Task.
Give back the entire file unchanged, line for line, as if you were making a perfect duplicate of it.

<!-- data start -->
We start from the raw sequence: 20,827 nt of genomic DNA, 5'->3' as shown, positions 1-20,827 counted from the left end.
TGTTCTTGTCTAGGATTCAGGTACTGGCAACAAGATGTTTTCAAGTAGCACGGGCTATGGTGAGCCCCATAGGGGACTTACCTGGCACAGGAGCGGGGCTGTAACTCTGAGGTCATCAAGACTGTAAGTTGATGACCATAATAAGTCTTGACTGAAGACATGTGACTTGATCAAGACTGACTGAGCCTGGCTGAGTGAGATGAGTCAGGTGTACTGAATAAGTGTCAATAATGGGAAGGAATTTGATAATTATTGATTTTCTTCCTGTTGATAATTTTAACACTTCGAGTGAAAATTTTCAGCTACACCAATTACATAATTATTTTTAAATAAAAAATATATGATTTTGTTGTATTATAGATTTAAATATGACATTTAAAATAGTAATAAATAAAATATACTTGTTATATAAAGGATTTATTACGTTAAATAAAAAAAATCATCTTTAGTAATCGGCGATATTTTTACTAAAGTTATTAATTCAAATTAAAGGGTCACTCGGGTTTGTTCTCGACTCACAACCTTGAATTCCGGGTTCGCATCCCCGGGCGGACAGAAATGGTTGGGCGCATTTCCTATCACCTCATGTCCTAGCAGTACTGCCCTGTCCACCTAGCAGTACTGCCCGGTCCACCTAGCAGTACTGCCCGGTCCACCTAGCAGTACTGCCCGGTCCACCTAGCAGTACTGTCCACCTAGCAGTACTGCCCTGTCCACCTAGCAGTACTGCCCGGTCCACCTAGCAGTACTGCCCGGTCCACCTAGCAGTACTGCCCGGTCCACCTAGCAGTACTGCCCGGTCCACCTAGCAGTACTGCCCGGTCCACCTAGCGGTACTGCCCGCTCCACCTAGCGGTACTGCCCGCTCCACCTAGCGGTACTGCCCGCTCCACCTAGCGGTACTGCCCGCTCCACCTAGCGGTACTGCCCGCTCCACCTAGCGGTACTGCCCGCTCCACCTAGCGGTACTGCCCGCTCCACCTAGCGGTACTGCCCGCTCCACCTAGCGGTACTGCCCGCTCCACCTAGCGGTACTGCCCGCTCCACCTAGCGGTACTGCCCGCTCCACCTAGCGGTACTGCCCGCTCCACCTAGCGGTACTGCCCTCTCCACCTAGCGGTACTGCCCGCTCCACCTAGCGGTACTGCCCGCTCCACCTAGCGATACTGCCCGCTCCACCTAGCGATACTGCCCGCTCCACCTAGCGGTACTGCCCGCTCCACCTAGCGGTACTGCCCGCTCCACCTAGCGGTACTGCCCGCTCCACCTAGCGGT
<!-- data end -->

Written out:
We start from the raw sequence: 20,827 nt of genomic DNA, 5'->3' as shown, positions 1-20,827 counted from the left end.
TGTTCTTGTCTAGGATTCAGGTACTGGCAACAAGATGTTTTCAAGTAGCACGGGCTATGGTGAGCCCCATAGGGGACTTACCTGGCACAGGAGCGGGGCTGTAACTCTGAGGTCATCAAGACTGTAAGTTGATGACCATAATAAGTCTTGACTGAAGACATGTGACTTGATCAAGACTGACTGAGCCTGGCTGAGTGAGATGAGTCAGGTGTACTGAATAAGTGTCAATAATGGGAAGGAATTTGATAATTATTGATTTTCTTCCTGTTGATAATTTTAACACTTCGAGTGAAAATTTTCAGCTACACCAATTACATAATTATTTTTAAATAAAAAATATATGATTTTGTTGTATTATAGATTTAAATATGACATTTAAAATAGTAATAAATAAAATATACTTGTTATATAAAGGATTTATTACGTTAAATAAAAAAAATCATCTTTAGTAATCGGCGATATTTTTACTAAAGTTATTAATTCAAATTAAAGGGTCACTCGGGTTTGTTCTCGACTCACAACCTTGAATTCCGGGTTCGCATCCCCGGGCGGACAGAAATGGTTGGGCGCATTTCCTATCACCTCATGTCCTAGCAGTACTGCCCTGTCCACCTAGCAGTACTGCCCGGTCCACCTAGCAGTACTGCCCGGTCCACCTAGCAGTACTGCCCGGTCCACCTAGCAGTACTGTCCACCTAGCAGTACTGCCCTGTCCACCTAGCAGTACTGCCCGGTCCACCTAGCAGTACTGCCCGGTCCACCTAGCAGTACTGCCCGGTCCACCTAGCAGTACTGCCCGGTCCACCTAGCAGTACTGCCCGGTCCACCTAGCGGTACTGCCCGCTCCACCTAGCGGTACTGCCCGCTCCACCTAGCGGTACTGCCCGCTCCACCTAGCGGTACTGCCCGCTCCACCTAGCGGTACTGCCCGCTCCACCTAGCGGTACTGCCCGCTCCACCTAGCGGTACTGCCCGCTCCACCTAGCGGTACTGCCCGCTCCACCTAGCGGTACTGCCCGCTCCACCTAGCGGTACTGCCCGCTCCACCTAGCGGTACTGCCCGCTCCACCTAGCGGTACTGCCCGCTCCACCTAGCGGTACTGCCCTCTCCACCTAGCGGTACTGCCCGCTCCACCTAGCGGTACTGCCCGCTCCACCTAGCGATACTGCCCGCTCCACCTAGCGATACTGCCCGCTCCACCTAGCGGTACTGCCCGCTCCACCTAGCGGTACTGCCCGCTCCACCTAGCGGTACTGCCCGCTCCACCTAGCGGT